People like having several virtual desktops on OS X. and they like it, even more, they use them with simple keyboard shortcuts. So keeping in mind the liking of people, here are useful and practical ways adopting which you can use the virtual desktops in the best way.
What are Virtual Desktops?
The concept of Virtual desktops is hardly new. Virtual desktops are around us for relatively some time, particularly on Linux distributions. Now Microsoft has also added the concept of Virtual Desktop in most new Windows known as Windows 10. 
Virtual desktops Spaces are Apple’s personal take on, and they have been everywhere since the Apple had introduced the Snow Leopard in 2009. You can also found these Virtual desktop spaces in latest Yosemite and the OS X release. The users find it well and alive.
Keyboard Shortcuts on Virtual Desktops:
The Spaces are working great out of the box, but they can perform much better if some simple keyboard shortcuts make the user’s life much easier. You can use the mission control button on your Mac keyboard if you want to access the Spaces. 
The default shortcut is Option + 1 which is different from Windows keyboard and after translating it to Windows keyboard, it becomes Alt + 1. But you can change it, and this can be whatever you like it to be.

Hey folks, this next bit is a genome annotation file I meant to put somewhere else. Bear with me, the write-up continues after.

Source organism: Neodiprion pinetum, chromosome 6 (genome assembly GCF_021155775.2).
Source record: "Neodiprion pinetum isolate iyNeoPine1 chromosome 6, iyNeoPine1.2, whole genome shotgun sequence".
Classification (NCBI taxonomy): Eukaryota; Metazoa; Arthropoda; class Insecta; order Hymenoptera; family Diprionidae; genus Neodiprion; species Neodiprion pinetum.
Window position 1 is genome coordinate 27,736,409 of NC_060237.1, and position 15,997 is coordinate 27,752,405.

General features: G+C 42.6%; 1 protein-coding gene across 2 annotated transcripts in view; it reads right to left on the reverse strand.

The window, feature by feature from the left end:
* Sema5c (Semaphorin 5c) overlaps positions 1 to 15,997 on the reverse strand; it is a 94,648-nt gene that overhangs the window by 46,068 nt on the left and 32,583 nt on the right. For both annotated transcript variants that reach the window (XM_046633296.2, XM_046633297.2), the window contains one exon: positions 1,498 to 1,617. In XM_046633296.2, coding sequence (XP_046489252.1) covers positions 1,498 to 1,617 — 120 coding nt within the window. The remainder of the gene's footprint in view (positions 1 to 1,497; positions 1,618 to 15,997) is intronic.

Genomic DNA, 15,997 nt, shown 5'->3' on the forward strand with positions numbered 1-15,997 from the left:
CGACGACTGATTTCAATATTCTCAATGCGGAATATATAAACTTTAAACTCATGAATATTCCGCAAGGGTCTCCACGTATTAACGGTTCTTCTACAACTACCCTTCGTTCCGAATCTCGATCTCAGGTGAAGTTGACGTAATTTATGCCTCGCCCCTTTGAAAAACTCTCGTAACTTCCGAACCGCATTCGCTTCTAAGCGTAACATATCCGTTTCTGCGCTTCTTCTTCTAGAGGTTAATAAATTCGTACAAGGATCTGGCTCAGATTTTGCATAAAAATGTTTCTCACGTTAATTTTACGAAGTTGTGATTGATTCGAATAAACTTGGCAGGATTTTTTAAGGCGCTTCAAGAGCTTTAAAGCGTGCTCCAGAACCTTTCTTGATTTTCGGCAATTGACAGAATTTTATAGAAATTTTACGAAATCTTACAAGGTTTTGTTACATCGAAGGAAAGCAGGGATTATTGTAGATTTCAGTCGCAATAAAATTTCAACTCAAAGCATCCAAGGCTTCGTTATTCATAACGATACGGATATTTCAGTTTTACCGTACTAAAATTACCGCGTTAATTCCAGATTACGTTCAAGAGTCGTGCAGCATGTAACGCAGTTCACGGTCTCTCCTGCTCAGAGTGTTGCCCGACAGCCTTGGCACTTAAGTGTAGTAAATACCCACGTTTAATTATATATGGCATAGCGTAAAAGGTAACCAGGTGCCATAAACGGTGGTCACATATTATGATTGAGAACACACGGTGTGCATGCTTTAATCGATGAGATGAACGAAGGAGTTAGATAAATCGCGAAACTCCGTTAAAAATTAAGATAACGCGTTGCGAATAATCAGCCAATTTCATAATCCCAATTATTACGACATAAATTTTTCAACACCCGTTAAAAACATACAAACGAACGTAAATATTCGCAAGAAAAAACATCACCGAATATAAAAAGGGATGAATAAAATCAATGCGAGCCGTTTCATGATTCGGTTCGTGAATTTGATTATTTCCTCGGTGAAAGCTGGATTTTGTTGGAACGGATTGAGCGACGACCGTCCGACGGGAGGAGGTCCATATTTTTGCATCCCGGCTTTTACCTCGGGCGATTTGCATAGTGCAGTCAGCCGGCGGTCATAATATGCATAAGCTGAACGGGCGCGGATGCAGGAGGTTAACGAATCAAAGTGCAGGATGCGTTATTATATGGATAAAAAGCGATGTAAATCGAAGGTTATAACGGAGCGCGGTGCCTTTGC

There are few things that you can do with the usage of mission control.
- By holding the Option key, you can see an X appearing in the upper left corner of each desktop, which explicitly permits you to close it. If you are not holding the Option key, then you can still move over the desktop and after a short-term delay, the X will appear on the screen. By dragging the applications, you can run them on the desktop wherever you like to drag them. 
- If you hold the Option key, then you will be able to create a new empty desktop if you can hit the plus sign.
- If you need to cycle rapidly through your desktops, then continue to hold the Option key and click on your desktops. Or You can also hold the control key and use the arrow keys to cycle quickly through them.
Once you get the hang of Spaces, then they are very easy. As you can allocate the application groups to other desktops, the Spaces are very useful, and they also organize your workflow. If you want to flip rapidly through the desktops, then you can use the Control + 1 or Control + 2, or you can either use the three fingers to jab horizontally on the trackpad. 
These keyboard shortcuts will certainly make your life easier on OS X systems.